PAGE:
Indian Catholic News

Police arrest 53 for attacks on Bangladeshi Hindus

The silence and inaction of the authorities encourages attackers and frustrates minorities, says Bishop Sebastian Tudu.

 
Hindus cry in front of their house, allegedly burned by a Muslim mob at Rangpur district on Nov. 10. At least 15 Hindu houses were torched over an allegedly blasphemous post on Facebook. (ucanews.com photo)
Dhaka: 

Bangladeshi police have arrested 53 Muslims for their alleged involvement in mob violence and arson that destroyed houses in a northern minority Hindu community.

The violence in Thakur Para village in Rangpur district erupted Nov. 10 following Friday prayers, when a group of Muslim worshippers incited local Muslims, saying that Titu Roy, a Hindu man, had defamed Islam in a Facebook post.

"We have arrested 53 people and we suspect the perpetrators might have exploited the religious sentiment of Muslims to carry out the violence. We are not sure about the defamatory Facebook post yet," Mizanur Rahman, police superintendent of Rangpur district told ucanews.com.

"It was a premeditated attack by members of Jamaat-e-Islami (the largest radical Islamist political party in Bangladesh). They held a rally on Friday morning on the issue. Most of the perpetrators are local activists of the party," Rahman said.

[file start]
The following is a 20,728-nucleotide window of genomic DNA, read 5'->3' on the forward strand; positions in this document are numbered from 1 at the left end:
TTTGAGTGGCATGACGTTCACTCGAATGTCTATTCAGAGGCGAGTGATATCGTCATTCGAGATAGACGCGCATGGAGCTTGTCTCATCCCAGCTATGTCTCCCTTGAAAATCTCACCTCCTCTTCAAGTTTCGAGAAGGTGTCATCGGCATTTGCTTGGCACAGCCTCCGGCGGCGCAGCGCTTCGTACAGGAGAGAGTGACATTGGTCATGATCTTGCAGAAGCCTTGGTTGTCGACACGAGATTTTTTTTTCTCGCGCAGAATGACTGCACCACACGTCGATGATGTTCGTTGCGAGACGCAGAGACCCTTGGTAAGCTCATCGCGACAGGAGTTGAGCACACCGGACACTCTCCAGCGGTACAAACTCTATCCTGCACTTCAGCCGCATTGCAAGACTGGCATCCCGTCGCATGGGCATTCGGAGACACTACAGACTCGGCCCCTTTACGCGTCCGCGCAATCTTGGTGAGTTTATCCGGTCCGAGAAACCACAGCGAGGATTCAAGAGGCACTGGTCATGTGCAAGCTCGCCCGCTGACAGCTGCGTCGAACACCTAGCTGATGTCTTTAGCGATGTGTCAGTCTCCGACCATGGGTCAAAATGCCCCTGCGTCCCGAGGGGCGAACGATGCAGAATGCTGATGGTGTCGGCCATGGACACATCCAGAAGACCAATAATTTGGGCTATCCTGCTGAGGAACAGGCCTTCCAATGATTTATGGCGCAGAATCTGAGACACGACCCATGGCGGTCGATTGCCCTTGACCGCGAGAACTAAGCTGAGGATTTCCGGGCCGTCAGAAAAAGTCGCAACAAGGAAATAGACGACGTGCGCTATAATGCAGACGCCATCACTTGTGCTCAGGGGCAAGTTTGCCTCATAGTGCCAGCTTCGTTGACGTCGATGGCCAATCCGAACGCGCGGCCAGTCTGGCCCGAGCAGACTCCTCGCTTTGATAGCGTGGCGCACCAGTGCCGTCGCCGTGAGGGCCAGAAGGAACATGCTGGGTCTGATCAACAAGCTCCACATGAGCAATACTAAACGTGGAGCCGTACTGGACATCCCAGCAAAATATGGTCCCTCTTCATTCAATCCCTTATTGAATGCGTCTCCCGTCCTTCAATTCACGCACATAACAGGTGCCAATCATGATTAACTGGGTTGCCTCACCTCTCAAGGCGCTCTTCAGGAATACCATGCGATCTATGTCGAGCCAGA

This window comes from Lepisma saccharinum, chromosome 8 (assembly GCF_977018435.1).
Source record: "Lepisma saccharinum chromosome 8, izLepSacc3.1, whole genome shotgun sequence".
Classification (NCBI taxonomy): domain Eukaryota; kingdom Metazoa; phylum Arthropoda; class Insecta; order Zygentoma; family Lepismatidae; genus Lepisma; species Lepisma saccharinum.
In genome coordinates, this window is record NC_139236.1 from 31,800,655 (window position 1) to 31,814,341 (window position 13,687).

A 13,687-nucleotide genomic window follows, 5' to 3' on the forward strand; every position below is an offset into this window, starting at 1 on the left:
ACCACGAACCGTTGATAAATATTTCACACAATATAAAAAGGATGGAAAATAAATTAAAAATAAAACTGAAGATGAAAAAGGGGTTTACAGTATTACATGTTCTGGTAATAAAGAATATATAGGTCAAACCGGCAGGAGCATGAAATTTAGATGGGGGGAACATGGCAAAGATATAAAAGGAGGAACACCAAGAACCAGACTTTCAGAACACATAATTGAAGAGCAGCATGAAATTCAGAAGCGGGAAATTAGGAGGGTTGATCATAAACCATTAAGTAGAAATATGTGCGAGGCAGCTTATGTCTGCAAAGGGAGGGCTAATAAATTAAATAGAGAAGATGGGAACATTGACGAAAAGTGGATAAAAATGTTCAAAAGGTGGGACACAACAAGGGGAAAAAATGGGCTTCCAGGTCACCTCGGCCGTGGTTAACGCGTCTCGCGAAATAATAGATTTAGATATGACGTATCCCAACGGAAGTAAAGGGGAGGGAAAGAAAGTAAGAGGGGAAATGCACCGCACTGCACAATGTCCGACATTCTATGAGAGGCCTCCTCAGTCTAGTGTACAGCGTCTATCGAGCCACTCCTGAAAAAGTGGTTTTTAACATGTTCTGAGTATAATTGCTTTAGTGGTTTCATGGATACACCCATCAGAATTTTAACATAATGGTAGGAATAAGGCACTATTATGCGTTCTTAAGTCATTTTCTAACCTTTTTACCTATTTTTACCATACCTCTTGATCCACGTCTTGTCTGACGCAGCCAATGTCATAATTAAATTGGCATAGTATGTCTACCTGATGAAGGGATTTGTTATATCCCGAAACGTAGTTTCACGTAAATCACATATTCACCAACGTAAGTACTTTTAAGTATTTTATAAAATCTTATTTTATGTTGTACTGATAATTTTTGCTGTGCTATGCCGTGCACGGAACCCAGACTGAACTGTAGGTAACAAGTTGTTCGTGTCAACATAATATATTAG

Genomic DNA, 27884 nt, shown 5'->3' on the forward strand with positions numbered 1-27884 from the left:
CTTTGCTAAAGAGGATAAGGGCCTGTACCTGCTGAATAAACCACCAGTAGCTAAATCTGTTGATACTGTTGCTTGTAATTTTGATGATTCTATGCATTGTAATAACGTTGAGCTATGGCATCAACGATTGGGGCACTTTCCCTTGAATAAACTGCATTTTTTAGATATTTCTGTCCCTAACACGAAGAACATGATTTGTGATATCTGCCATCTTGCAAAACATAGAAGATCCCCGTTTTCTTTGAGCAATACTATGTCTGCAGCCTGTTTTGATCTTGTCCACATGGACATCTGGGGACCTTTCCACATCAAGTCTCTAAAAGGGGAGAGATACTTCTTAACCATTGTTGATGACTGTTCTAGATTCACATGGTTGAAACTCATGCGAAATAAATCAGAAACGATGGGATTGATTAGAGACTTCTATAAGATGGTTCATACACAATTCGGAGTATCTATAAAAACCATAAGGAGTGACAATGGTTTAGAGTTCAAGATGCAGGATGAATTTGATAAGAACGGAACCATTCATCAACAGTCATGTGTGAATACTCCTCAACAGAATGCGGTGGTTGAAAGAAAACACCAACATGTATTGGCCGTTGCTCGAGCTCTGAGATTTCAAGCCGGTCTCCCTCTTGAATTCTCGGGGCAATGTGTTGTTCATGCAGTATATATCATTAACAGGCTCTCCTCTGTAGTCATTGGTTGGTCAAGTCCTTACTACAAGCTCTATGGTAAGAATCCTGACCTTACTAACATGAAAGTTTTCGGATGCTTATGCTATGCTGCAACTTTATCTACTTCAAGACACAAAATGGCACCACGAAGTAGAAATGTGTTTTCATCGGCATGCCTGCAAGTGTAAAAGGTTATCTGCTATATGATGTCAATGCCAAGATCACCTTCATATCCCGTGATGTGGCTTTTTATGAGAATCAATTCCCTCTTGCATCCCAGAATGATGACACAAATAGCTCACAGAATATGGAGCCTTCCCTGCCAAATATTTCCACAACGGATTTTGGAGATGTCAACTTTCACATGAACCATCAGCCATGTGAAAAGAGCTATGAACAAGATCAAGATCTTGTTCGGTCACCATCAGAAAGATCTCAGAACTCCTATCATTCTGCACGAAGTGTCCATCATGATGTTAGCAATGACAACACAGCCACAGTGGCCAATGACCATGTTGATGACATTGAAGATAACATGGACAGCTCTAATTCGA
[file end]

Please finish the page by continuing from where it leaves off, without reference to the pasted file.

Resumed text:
Police fired rubber bullets to disperse the mob. One man was killed while at least 30 people including policemen were injured in clashes.

"The allegation against Roy is unfounded as he does not live in the area and it’s unconfirmed whether he uses Facebook or not," the police official said.

Dulali Roy, 46, a Hindu woman and victim of the violence, alleged that the attack was carried out for property and land owned by local Hindus.

"We were dumbfounded as we didn't know what was going on and why. We fled our house as a mob vandalized our property and 15 houses were burned down. Now, we are penniless and we have nothing to eat and wear," Roy told ucanews.com.

"We want justice for the attack and exemplary punishment for the culprits," she added.

Bishop Sebastian Tudu of Dinajpur, whose diocese covers that area, condemned the violence.

"We have seen such attacks in the past but no justice done. The silence and inaction of the authorities encourages attackers and frustrates minorities, which is unacceptable," Bishop Tudu told ucanews.com.

Subroto Chowdhury, a Dhaka-based Hindu lawyer, said the attack is akin to anti-Buddhist violence in 2012 and to anti-Hindu riots last year.

"Hindus as well as other minorities have been persecuted for their property and political reasons by Islamists as well as other parties. Use of social media is just a ploy to justify the violence," Chowdhury said.

In a statement on Nov. 11, Jamaat denied any involvement in the violence.

"The allegations are baseless. Police is trying to shield real culprits by blaming it on Jamaat," it read.

Jamaat-e-Islami in Muslim-majority Bangladesh aims to establish sharia law and implement Quranic punishments.

Source: UCAN

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